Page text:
Agriculture reigns supreme at the Portland Expo Center for three days in late January as the 46th annual Northwest Agricultural Show takes center stage.

This year’s show features more than 200 exhibitors, three theme days, seminars, special exhibits and an expanded tasting area featuring locally produced beer and wine.

Opening day, Jan. 27, is FFA Day. Among highlights is the FFA Passport Program, an event open to the public that encourages attendees to get passport stamps at participating vendor booths and enter their passport at the FFA booth for a chance to win a big-screen TV.

Show manager Amy Patrick said she started increasing FFA activities several years ago after noticing participation among FFA members was dwindling.

“We really ramped up our support of FFA the last three years,” Patrick said. “Mostly because I was an FFA kid and it is such a natural fit for the show.”

The second day, Jan. 28, is Family Day, when families, regardless of size, can gain admission for just $20.

“I have personally seen families of nine and 12 come through the gates on one ticket,” Patrick said. “It’s pretty awesome.”

Patrick said the impetus behind Family Day is to encourage participation among the next generation of farmers and ranchers.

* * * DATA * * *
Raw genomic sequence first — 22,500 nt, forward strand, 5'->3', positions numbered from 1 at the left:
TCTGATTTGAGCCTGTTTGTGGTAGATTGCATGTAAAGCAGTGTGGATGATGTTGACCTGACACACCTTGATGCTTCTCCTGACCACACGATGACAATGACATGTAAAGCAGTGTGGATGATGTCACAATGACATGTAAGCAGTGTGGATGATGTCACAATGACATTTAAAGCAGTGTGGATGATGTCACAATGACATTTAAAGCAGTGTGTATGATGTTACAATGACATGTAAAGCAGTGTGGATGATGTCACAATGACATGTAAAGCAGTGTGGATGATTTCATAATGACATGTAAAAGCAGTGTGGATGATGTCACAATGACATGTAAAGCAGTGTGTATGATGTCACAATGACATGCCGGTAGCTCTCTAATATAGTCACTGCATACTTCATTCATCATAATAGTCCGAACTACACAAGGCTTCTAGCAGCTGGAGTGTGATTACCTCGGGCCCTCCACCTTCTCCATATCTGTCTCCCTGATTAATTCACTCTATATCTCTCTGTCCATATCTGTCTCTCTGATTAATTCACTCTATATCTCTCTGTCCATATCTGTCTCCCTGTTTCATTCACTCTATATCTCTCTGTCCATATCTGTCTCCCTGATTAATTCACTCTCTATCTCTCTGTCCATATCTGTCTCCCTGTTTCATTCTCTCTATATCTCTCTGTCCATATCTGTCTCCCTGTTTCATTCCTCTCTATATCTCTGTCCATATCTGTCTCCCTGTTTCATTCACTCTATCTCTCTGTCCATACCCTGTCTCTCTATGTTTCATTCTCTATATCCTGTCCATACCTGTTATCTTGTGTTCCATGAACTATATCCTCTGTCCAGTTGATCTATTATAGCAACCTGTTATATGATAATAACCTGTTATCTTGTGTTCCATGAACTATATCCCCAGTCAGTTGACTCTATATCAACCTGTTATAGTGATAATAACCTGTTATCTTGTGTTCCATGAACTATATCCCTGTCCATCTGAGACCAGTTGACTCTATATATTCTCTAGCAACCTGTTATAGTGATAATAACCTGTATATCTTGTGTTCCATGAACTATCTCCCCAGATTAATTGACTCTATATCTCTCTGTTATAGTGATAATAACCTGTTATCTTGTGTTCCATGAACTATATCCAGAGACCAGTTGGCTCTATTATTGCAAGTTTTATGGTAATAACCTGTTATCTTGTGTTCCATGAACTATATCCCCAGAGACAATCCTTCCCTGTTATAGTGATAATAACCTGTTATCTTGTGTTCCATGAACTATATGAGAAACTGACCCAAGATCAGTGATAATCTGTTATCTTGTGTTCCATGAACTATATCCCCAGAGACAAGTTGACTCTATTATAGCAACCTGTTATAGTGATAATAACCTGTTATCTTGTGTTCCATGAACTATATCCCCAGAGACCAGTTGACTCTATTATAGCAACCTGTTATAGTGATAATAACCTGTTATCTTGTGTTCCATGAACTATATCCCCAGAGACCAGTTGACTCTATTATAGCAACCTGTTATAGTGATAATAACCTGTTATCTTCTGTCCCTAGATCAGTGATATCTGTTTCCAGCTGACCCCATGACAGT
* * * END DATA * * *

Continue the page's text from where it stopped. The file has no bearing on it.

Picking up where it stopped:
“We’re trying to make it easier for folks to come up, bring the next generation, and keep them interested in farming,” she said.

The show stays open until 8 p.m. on Family Day, providing an opportunity for those who work late or have children in school to attend.

The closing day, Jan. 29, is Free Parking Day. “We are paying for the parking for everyone who attends on Thursday as a way to say thanks,” Patrick said.

The day also will focus on small acreage farms with seminars from Black Dog Farmstead.

“The small-farm theme came up because of what I’m seeing in my local area,” Patrick said. “Farm kids, like me, who may have come from larger production backgrounds, now are living on small farms.

“My husband and I have 20 acres,” she said. “It is not a production farm, but we want to make sure we are using our acreage to the best of our abilities and to the most profitability as well.”

Each day also features several hours of seminars, with sections on horticultural crops, nursery crops and small farms. And Oregon OSHA will provide four hours of training each morning on how to safely use and store pesticides.

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